Regionalism and the Third Sector
This book explores how outside actors from the suburbs and from state government have intervened during the past fifteen years to redevelop the central city in ways that bolster the region. Drawing on evidence from greater Philadelphia, it considers these interventions as a kind of de facto regionalism that brings outside money and infuence into the city to help restructure urban land and services. It also shows how these interventions exacerbate the problems of transparency and accountability facing the citizens of the city, raising the question of whether initiatives that strengthen the region necessarily help city residents. This book argues that Third-Sector organizations have played a central role in “a postmodern urban process in which the urban periphery organizes the center within the context of a globalizing capitalism.” It examines the ways that Third-Sector organizations for urban development are blurring the boundaries between the public and private sectors in American civic life.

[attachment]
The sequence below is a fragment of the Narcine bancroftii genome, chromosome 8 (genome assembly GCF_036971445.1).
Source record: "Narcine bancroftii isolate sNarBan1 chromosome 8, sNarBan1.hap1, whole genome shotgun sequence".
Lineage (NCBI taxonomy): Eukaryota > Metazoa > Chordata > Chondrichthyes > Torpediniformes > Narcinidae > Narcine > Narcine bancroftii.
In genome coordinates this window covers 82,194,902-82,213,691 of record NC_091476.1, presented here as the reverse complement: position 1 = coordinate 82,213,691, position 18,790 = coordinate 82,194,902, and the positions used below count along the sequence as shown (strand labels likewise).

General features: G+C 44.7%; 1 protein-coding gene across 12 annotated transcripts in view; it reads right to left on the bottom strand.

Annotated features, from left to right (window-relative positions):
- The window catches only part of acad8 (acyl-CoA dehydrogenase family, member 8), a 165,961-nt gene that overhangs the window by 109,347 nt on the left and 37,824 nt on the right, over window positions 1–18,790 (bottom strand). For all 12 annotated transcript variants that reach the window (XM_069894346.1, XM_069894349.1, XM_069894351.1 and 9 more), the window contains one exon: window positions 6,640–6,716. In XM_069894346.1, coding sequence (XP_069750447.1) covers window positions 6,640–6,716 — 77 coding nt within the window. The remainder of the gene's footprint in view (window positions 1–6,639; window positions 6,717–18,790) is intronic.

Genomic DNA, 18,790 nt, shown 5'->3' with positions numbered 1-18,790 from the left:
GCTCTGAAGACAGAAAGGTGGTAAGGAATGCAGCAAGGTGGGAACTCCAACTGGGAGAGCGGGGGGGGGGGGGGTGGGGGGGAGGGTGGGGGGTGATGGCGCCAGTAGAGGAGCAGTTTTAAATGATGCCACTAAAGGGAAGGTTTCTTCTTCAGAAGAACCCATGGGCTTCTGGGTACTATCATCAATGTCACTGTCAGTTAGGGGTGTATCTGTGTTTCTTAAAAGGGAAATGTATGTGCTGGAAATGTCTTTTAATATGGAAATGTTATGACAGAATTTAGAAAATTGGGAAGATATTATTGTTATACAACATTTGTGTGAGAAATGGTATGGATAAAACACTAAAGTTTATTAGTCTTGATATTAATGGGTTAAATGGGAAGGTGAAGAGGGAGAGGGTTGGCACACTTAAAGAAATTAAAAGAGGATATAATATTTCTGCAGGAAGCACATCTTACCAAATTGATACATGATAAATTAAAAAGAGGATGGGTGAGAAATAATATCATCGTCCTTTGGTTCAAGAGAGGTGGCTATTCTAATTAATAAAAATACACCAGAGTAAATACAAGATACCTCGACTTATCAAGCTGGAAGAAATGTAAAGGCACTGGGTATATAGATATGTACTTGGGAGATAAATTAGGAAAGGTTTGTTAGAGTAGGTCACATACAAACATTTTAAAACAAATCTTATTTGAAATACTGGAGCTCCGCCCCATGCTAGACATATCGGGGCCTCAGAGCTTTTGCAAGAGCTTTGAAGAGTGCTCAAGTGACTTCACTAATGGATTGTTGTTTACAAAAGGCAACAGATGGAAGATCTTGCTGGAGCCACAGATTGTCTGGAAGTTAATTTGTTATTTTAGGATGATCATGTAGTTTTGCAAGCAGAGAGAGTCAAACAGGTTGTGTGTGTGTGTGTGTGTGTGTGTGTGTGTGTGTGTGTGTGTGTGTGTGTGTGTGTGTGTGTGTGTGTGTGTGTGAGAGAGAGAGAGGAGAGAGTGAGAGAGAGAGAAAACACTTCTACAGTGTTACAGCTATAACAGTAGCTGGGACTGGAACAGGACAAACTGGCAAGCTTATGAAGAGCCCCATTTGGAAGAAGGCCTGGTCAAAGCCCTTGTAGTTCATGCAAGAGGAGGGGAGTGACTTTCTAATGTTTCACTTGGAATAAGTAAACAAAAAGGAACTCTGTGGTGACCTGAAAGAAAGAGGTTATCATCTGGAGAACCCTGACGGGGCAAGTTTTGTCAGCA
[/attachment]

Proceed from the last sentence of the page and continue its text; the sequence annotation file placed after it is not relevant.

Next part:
Cornell Scholarship Online requires a subscription or purchase to access the full text of books within the service. Public users can however freely search the site and view the abstracts and keywords for each book and chapter.
If you think you should have access to this title, please contact your librarian.
To troubleshoot, please check our FAQs, and if you can't find the answer there, please contact us.